[PATCH v6 11/11] arm64: annotate user pointers casts detected by sparse

Luc Van Oostenryck luc.vanoostenryck at gmail.com
Thu Sep 6 13:10:04 PDT 2018


On Thu, Sep 06, 2018 at 03:13:16PM +0100, Vincenzo Frascino wrote:
> On 05/09/18 20:03, Luc Van Oostenryck wrote:
> > I think that at this point, it would be nice to have a clear description
> > of the problem and what sort of checks are wanted.
> >
> 
> 
> The problem we are trying to address here is to identify when the user pointers
> are cast to integer types and to sanitize (when required) the kernel, when this
> happens.
> 
> The way on which we are trying to address this problem based on what Andrey
> proposed in his patch-set is to use the Top Byte Ignore feature (which is a 64 bit
> specific feature).
> 
> Based on what I said I think that we require 2 'modifiers':
> - __compat (or __compat_ptr) used when the kernel is dealing with user compat 
> pointers (32 bit, they can not be tagged). It should behave like force
> (silence warnings), but having something separate IMO makes more clear the
> intention of what we are trying to do.
> - __tagged (or __tagged_ptr) used when the kernel is dealing with user normal
> pointers (which can be tagged). In this case sparse should still be able to trigger
> a warning (that can be disabled by default as I was proposing in my previous email).
> When we put a tagged identifier we declare that we analyzed the code impacted by
> the conversion and eventually sanitized it. Having the warning still there allows us
> or whoever is looking at the code to always go back to the identified issue.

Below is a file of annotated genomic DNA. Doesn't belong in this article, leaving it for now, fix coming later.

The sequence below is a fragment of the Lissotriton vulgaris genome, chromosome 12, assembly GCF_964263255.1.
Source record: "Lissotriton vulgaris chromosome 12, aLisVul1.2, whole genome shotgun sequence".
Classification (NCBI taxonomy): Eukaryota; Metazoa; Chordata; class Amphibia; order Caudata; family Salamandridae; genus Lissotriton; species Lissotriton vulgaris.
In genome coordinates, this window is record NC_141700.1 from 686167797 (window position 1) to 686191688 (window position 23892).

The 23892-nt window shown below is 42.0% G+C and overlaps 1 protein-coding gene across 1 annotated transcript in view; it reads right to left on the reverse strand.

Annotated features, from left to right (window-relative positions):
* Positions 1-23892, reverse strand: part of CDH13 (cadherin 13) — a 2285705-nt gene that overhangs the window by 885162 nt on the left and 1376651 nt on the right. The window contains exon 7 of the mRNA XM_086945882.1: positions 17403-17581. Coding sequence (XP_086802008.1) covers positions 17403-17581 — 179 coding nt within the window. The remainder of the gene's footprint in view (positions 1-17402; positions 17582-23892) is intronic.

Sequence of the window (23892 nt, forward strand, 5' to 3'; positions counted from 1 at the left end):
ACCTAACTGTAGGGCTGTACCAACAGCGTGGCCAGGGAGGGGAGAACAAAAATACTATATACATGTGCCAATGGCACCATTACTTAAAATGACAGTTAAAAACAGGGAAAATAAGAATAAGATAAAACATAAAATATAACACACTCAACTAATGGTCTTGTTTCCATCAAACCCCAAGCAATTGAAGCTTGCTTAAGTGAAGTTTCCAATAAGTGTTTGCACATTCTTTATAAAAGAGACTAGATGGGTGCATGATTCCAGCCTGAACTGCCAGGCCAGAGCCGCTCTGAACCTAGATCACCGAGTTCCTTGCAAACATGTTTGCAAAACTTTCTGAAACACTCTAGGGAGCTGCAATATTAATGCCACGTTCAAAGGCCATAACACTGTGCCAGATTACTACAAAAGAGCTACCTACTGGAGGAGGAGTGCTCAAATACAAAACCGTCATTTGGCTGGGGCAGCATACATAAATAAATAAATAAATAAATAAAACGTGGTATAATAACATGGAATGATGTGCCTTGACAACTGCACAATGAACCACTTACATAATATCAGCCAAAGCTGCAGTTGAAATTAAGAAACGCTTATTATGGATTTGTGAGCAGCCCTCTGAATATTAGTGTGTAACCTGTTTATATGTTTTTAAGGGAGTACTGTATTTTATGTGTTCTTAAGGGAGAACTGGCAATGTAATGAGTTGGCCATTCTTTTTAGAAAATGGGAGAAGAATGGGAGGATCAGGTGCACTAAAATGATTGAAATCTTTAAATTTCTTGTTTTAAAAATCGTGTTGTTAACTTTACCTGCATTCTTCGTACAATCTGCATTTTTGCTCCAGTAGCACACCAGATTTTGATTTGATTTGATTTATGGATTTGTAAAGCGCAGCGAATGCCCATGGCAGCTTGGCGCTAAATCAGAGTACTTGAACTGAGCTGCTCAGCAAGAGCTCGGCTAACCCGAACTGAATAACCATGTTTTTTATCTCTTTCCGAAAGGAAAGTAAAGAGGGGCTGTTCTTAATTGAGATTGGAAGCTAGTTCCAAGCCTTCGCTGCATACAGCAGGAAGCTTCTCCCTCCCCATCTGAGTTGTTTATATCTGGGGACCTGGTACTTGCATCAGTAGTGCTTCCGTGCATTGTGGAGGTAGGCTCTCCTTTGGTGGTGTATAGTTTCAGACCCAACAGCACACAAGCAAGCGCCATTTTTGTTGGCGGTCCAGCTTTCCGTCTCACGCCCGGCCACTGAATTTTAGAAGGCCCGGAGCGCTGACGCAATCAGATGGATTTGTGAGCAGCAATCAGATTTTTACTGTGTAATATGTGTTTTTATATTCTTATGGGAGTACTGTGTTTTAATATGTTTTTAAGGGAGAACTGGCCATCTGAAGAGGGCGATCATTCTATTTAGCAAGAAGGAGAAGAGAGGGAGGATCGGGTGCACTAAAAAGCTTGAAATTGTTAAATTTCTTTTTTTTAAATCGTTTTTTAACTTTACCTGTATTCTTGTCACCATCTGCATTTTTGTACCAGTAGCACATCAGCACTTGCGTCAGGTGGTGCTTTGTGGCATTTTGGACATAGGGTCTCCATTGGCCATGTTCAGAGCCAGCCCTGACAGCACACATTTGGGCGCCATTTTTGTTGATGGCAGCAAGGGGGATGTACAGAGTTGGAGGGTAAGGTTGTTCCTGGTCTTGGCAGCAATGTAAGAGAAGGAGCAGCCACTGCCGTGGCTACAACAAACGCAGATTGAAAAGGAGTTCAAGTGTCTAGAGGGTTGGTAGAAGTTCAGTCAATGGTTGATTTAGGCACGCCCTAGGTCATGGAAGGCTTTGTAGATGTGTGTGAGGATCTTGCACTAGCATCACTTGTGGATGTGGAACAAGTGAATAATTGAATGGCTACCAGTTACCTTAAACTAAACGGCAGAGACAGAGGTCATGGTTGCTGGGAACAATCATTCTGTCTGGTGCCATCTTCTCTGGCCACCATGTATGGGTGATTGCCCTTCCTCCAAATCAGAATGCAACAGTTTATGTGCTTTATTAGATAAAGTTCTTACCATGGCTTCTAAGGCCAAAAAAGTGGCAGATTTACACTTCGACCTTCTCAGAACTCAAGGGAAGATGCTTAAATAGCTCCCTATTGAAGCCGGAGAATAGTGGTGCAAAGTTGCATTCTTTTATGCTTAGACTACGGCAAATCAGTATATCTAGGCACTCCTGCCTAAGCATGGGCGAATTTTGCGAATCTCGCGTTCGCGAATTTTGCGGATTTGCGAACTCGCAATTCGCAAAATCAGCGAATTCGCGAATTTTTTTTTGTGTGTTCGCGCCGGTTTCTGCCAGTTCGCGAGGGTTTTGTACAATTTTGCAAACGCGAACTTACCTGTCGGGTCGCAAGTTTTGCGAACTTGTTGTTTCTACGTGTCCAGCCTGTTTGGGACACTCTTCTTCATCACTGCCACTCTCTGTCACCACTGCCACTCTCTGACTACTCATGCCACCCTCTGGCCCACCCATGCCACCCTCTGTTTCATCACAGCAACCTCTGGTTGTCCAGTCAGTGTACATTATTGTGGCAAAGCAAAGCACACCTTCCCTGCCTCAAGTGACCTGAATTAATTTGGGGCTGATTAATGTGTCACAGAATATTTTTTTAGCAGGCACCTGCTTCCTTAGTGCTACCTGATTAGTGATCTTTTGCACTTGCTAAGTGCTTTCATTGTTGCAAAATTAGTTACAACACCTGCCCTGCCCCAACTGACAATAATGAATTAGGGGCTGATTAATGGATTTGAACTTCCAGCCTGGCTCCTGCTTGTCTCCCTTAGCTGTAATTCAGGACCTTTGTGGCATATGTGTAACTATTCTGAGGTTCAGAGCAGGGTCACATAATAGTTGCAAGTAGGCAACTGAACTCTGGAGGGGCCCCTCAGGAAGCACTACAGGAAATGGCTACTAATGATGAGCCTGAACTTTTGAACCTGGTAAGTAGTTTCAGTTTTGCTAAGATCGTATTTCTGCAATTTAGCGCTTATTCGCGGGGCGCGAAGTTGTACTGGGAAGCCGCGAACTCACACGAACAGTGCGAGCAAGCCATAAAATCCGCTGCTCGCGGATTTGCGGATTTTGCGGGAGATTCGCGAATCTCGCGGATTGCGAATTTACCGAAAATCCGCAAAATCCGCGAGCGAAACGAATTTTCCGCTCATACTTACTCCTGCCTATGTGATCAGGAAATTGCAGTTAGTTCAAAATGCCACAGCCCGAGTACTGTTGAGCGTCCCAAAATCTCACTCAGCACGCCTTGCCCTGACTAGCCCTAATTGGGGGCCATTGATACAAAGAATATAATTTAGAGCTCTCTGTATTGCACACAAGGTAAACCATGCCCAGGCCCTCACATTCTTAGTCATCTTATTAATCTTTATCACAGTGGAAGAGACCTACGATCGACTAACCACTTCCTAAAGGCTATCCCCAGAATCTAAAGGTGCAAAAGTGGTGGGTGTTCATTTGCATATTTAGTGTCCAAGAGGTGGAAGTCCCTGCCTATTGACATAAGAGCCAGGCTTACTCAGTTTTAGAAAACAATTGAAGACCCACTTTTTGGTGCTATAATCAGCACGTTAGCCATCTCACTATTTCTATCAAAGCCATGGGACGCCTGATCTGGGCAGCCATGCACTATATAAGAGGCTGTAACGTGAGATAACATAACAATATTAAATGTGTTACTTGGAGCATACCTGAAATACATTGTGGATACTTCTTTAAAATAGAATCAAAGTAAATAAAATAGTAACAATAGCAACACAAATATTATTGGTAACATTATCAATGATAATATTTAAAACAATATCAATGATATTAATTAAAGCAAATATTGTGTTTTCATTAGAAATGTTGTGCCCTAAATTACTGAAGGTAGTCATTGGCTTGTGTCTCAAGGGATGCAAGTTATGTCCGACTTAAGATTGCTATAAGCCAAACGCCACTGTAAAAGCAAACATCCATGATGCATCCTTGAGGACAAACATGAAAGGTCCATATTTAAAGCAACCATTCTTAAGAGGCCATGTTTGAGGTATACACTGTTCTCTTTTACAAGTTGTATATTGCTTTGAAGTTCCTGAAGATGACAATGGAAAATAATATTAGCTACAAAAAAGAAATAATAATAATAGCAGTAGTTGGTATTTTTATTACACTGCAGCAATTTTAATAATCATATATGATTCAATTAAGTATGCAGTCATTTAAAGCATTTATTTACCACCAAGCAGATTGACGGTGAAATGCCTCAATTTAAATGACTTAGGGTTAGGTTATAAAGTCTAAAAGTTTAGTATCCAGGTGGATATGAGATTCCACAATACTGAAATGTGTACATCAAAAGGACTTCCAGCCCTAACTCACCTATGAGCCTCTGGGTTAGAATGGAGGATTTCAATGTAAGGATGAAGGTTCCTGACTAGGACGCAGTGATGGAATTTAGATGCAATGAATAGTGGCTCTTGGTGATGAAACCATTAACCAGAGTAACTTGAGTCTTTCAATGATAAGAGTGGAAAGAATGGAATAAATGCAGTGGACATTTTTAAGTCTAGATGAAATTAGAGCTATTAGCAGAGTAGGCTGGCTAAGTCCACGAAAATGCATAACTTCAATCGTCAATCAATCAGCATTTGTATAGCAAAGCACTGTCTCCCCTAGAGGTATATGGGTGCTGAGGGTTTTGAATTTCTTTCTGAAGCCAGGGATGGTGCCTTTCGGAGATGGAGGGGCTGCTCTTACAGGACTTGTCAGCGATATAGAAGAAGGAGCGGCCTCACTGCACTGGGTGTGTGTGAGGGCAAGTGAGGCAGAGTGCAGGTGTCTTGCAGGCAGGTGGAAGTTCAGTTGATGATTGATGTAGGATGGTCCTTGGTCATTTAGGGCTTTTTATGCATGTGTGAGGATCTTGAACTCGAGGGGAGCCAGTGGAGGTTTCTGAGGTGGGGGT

OK. Thanks for the explanation.

So, the way I see things from a type checking perspective, is that
'being (potentially) tagged' is a new property of values, othogonal
the the concept of address space. Leaving the other address spaces
(__iomem, __percpu & __rcu) aside, it should be possible to have
__user & __kernel tagged pointers as well as tagged ulongs:
	__user __tagged *
	__kernel __tagged *
	ulong __tagged
in addition of the usuals:
	__user *
	__kernel *
	ulong
But some of them are banished or meaningless:
	__user *            (all __user pointers are potentially tagged)
	__kernel __tagged * (tags are only for user space)
	ulong __tagged      (pointers need to be untagged during conversion)
So, only the followings remain:
	__user __tagged *
	__kernel *
	ulong
and the property '__tagged' becomes equivalent to '__user'.
Thus '__tagged' can be implicit and this would have the advantage
of not needing to change any annotations.

Since the conversion '__user *' to '__kernel *' is already covered
by the default sparse warnings, only the conversion '__user' to
'ulong' need to be covered (and this is already covered by the new
option -Wcast-from-as) but that is only fine for detection. After
detection and auditing, several solution are possible:
1) simply add '__force' in the cast (this is very bad)
2) moving this '__force' inside a macro '__untag_ptr(x)' would already
   more acceptable but is fundamentaly the same as 1)
3) a weaker form of '__force', '__force_as', will do the trick nicely
   as long as __user is equated to __tagged (and could be useful on
   its own but could also hide real AS conversion problems).
4) a more specific solution would be to effectively add a new attribute,
   '__tagged', to define '__user' like:
	#define __user attribute((noderef,address_space(1),tagged))
   and have something like '__untag', a weaker form of __force meaning:
   "I know what I'm doing regarding conversion from 'tagged'". 

Neither 3) nor 4) should be much work but while I firmly think that
4) is the most correct solution, I'm not sure it's worth the added
complexity, certainly if KHWASAN is not meant to be upstreamed.

For the compat pointers, I'm less sure to understand the situation:
even if they can't be tagged, treating them as the other __user
pointers will still be OK (but I understand that it could be
interesting to be able to track them, it's just that it's independent
from the __tagged property).


-- Luc



More information about the linux-arm-kernel mailing list